Perimeter shooting lifts Maryland men’s basketball past Georgetown


Maryland men’s basketball and Georgetown haven’t played against one another since 1993.

On Tuesday, the Terps wrote some history of their own in a 75-71 win over the Hoyas.

Despite trailing by seven points late in the second half, Maryland never wavered. The Terps were paced by an extremely productive backcourt of Melo Trimble (24 points) and Rasheed Sulaimon (10 points & seven assists).

“We knew he (Sulaimon) was going to be fine in these big games,” coach Mark Turgeon said. “He’s older and he’s a senior. That’s one thing that I liked about our team. I think our team always that we were going to win even when it wasn’t looking good. His leadership was terrific and he’s a playmaker.”

Sulaimon hit the crucial three-pointer with 1:20 left to give Maryland a 71-68 lead. The former Duke standout connected on both of his attempts from beyond the arc on the night.

“It all started with Melo (Trimble),” Sulaimon said. “He had the ball in his hands and made a great play driving down the lane. He made a great read kicking it to Jake (Layman). Jake is a great shooter, but that speaks volumes to our team and the trust that we have in each other. He could’ve take the shot easily, but he thought I had a better shot. When he passed it to me, that just gave me great confidence.”

The Terps did have four different players score in double figures, including forward Robert Carter who scored 12 points and led the team in rebounding (8) for the second consecutive game.

Maryland did play somewhat tight at times and seemed like they were battling a great deal of adversity. However, the Terps did finish the game by outscoring Georgetown 7-2 in the final 1:20.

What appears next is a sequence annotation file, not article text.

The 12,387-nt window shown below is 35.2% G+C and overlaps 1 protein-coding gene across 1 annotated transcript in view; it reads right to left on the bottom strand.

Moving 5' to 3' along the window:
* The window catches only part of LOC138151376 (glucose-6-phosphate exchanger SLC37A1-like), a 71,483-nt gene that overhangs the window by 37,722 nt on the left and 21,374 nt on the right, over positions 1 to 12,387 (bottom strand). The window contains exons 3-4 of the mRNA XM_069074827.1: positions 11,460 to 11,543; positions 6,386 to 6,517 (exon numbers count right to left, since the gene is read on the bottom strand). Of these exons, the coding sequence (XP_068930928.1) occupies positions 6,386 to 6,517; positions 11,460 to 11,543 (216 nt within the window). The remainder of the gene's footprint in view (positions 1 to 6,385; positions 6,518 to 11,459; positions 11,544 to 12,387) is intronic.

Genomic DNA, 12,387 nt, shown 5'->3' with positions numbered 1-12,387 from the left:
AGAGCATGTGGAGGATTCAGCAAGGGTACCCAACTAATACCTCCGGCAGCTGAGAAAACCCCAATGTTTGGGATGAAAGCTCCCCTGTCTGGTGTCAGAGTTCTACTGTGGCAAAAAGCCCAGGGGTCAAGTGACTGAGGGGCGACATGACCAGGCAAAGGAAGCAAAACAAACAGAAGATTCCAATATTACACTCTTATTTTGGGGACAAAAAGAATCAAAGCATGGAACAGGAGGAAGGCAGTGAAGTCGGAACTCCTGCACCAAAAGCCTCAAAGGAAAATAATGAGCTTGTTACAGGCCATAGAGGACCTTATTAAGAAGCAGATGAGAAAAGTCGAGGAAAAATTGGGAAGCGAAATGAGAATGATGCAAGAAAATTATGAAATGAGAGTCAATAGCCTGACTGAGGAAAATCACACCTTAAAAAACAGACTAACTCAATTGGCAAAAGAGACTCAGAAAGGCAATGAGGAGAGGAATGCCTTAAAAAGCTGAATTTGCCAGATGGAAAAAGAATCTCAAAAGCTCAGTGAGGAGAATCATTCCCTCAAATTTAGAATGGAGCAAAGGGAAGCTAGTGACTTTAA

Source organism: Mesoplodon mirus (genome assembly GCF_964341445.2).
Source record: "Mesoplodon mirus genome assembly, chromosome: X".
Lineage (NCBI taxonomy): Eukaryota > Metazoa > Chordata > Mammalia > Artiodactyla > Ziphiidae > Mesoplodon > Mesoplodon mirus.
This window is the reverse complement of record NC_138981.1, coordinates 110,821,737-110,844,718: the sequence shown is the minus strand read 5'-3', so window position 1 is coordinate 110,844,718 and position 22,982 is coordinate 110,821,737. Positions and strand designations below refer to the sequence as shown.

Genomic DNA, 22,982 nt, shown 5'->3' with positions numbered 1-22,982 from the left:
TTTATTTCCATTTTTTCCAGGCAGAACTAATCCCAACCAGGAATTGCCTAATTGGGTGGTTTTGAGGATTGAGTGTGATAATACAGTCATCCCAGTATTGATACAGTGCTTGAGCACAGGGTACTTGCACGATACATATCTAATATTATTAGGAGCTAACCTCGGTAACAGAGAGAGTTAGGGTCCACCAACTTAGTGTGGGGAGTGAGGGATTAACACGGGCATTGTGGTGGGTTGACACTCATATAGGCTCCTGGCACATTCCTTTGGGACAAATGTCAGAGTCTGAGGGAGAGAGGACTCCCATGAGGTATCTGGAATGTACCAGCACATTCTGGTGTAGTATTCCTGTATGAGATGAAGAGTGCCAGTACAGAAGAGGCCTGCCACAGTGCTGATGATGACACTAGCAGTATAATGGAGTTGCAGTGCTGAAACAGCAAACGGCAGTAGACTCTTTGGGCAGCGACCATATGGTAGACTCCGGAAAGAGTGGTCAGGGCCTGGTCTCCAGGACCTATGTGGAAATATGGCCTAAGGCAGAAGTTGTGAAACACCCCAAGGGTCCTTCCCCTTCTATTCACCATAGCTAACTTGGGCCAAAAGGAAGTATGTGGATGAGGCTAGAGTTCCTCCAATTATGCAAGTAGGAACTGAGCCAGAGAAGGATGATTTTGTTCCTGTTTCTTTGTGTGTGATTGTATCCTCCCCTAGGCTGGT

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“We were a little bit rushed,” Turgeon said. “What a great game. I guess that’s why they call it a rivalry game. Georgetown was great and we were lucky to win. We’ll take it.”

Georgetown got off to a hot start as they started the game on a 9-0 run. Sophomore forward Isaac Copeland made a pair of jumpers to pace the Hoyas during the first 2:08.

One of the biggest reasons for Maryland’s early struggles was Trimble’s slow start. The former Bishop O’Connell (Va.) star missed his first three shots and didn’t score his first points until he hit a three-pointer with 4:14 to go in the opening half.

“I just don’t rely on my jump shot,” Trimble said. “I like getting to the basket and drawing fouls. That’s what I’m good at. That’s one of my strengths. That’s for everyone. When your shot’s not falling, Coach always wants us to get to the rim.”

Trimble did end up scoring 17 of his 24 points in the second half, including 12 from the free throw line.

Maryland did rebound to get back into the game despite the slow start. Forward Michal Cekovsky gave the Terrapins a 12-11 lead on a slam dunk with 13:32 remaining in the first half.

Cekovsky had a very strong game as he scored four points and grabbed three rebounds. The sophomore big man also recorded two steals and a block.

It was a back-and-forth affair for the majority of the first half with each team leading at times. Sulaimon drilled a three-pointer with 26 seconds left in the opening half to tie the game at 33 heading into the break.

Much like the beginning of the game, Georgetown came out playing with fire in the second half.

With 3:55 left, Trimble brought the Terps back as he connected on a shot from beyond the arc to tie the game at 61. Maryland took the lead at 66-63 after a two-point jumper from Jared Nickens and a three-pointer from Jake Layman.

“I told our guys that we needed this,” Turgeon said. “This was great. It was exactly what we needed. We figured out how to win the game. It lets them know that we’re not invincible.”

Maryland certainly dealt with their fair share of adversity during Tuesday’s game.

The Terps got outrebounded 36-28 by the Hoyas, including allowing 10 offensive rebounds. Maryland also missed nine free throws, including five from Trimble.

Maryland did end up connecting on five of their final six shots, which proved to be the difference in the game.

“It just shows if two players aren’t scoring, it doesn’t mean that our offense isn’t going to click. It showed tonight.”

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